Good resources to find current rates and trends include the Real Estate section in the local newspaper, and many Web sites. You can also search online for some of the common interest-rate indexes used for mortgages, such as constant-maturity Treasury (CMT) securities, the Cost of Funds Index (COFI), and the London Interbank Offered Rate (LIBOR). Below are some Web sites that provide a broad range of information about current rates and trends in the market. Because the rate must ensure affordability for the long term only 30 year fixed interest rate mortgage rates should be considered:

  • is one site that offers much information, and will provide trending information.
  • Financial Forecast Center™ also provides considerable forecasting information and trending.

Property insurance
Information needed to determine the property insurance cost for the home must include detail from the developer regarding the form of ownership; and, in the case where there will be common ownership as in a condominium or homeowners association, what elements will be insured by the condominium entity and what elements are to be insured by the homeowner. In an apartment style complex, the owner often only owns the interior elements of the apartment, and the building exterior and any areas in common are owned and insured by the condominium association. In this case, the owner’s property insurance will be relatively inexpensive – but the common charges assessed monthly by the condominium will include the owner’s share of the insurance cost for the building and common areas.

Once the ownership structure is clear, insurance agents may provide some guidance. Also, some online insurance vendors may have calculators that can be used.

Another good source is the NYS Department of Financial Services, which regulates and monitors the insurance industry. DFS posted results of a cost survey on line, which can provide baseline information.

foxislandWe have gathered the more frequently asked questions and answered them as fully as possible. If you have a question that is not listed below, first read the other pages about affordable housing to see if the topic is covered there.

Q: Who is eligible to live in affordable housing?
A: The answer depends on the financing program or laws which established the housing. Westchester County has adopted federal guidelines for affordability of housing that is made available for rent or purchase at a price affordable to households with incomes that are at or below the current Westchester County Area Median Income (AMI) limits. These income limits are published by the U.S. Department of Housing and Urban Development and are adjusted for household size. The county’s guide on income guidelines currently in effect, provides additional information which may be of interest, including how these income limits translate into income eligible for housing costs, rent limits and utility schedules.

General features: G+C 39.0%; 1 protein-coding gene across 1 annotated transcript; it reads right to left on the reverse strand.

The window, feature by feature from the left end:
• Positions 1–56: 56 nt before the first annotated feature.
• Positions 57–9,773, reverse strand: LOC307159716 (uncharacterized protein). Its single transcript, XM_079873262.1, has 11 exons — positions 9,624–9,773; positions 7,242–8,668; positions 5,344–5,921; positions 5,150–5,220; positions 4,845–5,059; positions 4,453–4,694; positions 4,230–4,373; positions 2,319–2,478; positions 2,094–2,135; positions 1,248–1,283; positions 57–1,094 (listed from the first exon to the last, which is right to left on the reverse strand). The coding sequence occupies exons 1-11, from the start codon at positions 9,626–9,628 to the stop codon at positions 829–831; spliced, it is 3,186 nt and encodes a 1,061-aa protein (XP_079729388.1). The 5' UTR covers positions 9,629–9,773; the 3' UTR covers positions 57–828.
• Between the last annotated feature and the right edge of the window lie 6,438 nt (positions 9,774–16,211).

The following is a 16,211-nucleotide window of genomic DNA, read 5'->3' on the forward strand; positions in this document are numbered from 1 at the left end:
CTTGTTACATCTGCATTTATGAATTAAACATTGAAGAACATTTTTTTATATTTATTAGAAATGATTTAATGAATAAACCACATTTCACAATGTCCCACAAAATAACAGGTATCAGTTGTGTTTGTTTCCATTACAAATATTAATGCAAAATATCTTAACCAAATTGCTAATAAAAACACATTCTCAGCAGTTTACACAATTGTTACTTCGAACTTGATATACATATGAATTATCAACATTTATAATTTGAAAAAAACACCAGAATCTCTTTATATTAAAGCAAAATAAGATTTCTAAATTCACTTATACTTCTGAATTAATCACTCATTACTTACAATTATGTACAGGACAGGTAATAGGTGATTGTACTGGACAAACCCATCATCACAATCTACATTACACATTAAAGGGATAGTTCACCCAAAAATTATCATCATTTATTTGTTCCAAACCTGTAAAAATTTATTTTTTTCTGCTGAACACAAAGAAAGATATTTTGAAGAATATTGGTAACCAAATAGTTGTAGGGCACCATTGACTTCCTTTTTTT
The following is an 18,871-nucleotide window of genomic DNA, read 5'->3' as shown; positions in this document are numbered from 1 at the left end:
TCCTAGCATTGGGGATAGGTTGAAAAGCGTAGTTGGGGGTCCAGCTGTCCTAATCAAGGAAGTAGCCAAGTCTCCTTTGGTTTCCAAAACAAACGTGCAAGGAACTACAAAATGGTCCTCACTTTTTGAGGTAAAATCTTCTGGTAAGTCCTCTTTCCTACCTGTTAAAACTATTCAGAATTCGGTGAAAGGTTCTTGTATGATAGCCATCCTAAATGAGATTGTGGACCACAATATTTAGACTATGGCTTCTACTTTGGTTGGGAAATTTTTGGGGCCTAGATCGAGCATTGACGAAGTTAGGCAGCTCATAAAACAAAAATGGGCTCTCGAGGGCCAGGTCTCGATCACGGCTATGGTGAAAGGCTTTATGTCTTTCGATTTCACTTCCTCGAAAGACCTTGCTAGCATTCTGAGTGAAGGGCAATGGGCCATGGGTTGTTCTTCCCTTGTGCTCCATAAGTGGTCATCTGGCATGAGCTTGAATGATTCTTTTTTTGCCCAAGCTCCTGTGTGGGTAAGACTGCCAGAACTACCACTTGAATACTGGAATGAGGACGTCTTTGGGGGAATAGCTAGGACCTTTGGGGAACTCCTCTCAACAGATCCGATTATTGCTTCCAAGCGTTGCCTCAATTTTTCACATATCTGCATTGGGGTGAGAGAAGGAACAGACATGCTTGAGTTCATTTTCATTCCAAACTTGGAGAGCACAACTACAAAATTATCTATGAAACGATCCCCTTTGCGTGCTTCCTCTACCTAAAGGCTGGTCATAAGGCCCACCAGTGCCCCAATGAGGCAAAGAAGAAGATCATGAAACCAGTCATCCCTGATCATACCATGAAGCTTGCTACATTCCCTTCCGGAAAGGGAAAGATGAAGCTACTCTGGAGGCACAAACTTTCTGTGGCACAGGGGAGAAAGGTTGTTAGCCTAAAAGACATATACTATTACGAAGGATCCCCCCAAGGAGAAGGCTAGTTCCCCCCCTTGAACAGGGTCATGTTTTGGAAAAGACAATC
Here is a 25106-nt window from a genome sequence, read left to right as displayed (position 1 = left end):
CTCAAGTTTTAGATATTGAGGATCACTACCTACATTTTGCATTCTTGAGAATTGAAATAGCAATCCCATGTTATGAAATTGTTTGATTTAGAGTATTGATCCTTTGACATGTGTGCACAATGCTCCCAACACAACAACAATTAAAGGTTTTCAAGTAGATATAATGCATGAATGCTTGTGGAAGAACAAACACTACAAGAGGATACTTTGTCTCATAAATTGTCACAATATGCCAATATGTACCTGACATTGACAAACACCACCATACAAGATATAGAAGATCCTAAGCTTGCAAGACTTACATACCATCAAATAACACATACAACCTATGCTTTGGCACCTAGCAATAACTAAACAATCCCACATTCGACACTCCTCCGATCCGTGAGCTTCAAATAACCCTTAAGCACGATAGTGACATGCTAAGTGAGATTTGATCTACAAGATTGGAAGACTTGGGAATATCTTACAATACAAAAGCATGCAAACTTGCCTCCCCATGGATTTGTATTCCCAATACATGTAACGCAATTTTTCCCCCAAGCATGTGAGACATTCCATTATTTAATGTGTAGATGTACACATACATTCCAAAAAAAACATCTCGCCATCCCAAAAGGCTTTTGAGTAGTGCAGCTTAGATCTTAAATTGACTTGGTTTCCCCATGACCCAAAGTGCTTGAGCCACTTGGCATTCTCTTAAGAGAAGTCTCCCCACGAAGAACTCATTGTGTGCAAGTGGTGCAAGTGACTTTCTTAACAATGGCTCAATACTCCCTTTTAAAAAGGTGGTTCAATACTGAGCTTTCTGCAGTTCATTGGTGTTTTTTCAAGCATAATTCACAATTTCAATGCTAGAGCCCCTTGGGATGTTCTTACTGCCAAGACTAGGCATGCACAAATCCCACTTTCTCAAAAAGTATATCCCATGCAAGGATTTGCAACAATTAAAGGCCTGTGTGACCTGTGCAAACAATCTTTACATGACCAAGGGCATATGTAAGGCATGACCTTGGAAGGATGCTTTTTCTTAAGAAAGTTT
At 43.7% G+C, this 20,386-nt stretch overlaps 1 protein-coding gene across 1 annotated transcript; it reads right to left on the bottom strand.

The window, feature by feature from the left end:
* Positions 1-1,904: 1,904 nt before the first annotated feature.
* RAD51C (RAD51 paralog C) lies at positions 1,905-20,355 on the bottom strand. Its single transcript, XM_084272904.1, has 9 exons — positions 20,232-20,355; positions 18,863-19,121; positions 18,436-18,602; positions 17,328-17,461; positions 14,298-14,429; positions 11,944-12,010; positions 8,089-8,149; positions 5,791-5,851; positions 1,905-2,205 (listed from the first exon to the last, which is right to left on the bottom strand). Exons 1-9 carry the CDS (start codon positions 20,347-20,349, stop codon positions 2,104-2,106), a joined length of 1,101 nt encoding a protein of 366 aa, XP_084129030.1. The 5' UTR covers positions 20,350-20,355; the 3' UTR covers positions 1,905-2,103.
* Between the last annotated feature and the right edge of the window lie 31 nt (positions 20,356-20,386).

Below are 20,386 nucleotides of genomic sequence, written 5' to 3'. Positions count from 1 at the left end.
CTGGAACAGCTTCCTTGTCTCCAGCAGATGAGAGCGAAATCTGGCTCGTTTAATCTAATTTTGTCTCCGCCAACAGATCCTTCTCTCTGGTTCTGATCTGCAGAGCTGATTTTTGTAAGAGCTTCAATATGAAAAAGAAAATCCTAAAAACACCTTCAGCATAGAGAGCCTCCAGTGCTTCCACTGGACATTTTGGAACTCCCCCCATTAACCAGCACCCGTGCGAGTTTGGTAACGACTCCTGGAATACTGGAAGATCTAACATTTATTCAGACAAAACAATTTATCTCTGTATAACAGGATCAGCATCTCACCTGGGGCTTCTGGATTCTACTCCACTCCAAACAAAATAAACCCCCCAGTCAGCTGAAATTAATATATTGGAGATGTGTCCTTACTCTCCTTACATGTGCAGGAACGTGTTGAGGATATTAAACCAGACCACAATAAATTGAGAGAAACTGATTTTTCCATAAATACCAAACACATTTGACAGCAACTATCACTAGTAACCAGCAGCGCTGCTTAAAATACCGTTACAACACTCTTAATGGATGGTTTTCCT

Q: How long must the housing stay affordable?
A: The county requires that new fair and affordable housing units provide for a 50-year affordability period that is recorded on the property deed and describes all of the requirements of the housing, including resale formulas for homeownership housing and ongoing rental restrictions.

Q: Can the town or village have its own affordability requirements?
A: It depends on the financing source of the units. If the affordable housing is financed using federal, state or county financing, the affordability will be subject to the requirements that are part of the financing program regulations or other control documents. If, however, the housing was created strictly through local ordinance, then local guidelines may apply. 

Q: Does the county monitor the fair and affordable units it has financed?
A: Yes. All fair and affordable units financed with any Westchester County source (including federal and state sources administered by Westchester County) are monitored by staff in the county Planning Department. Monitoring includes verifying residency, appropriate turnover of units, rent rolls, and inspections, as appropriate.

Q: If our municipality has locally created affordable units, can they be brought into the county’s program?
A: Potentially, though the transition may need to happen upon resale of any homeownership units. If your municipality uses an income limit higher than the county’s, then a homeownership unit may need a subsidy to keep the current owner from losing money, but would allow the next owner to purchase the unit at a lower price. This will allow someone with a lower income, in line with the county’s limits, to purchase the unit.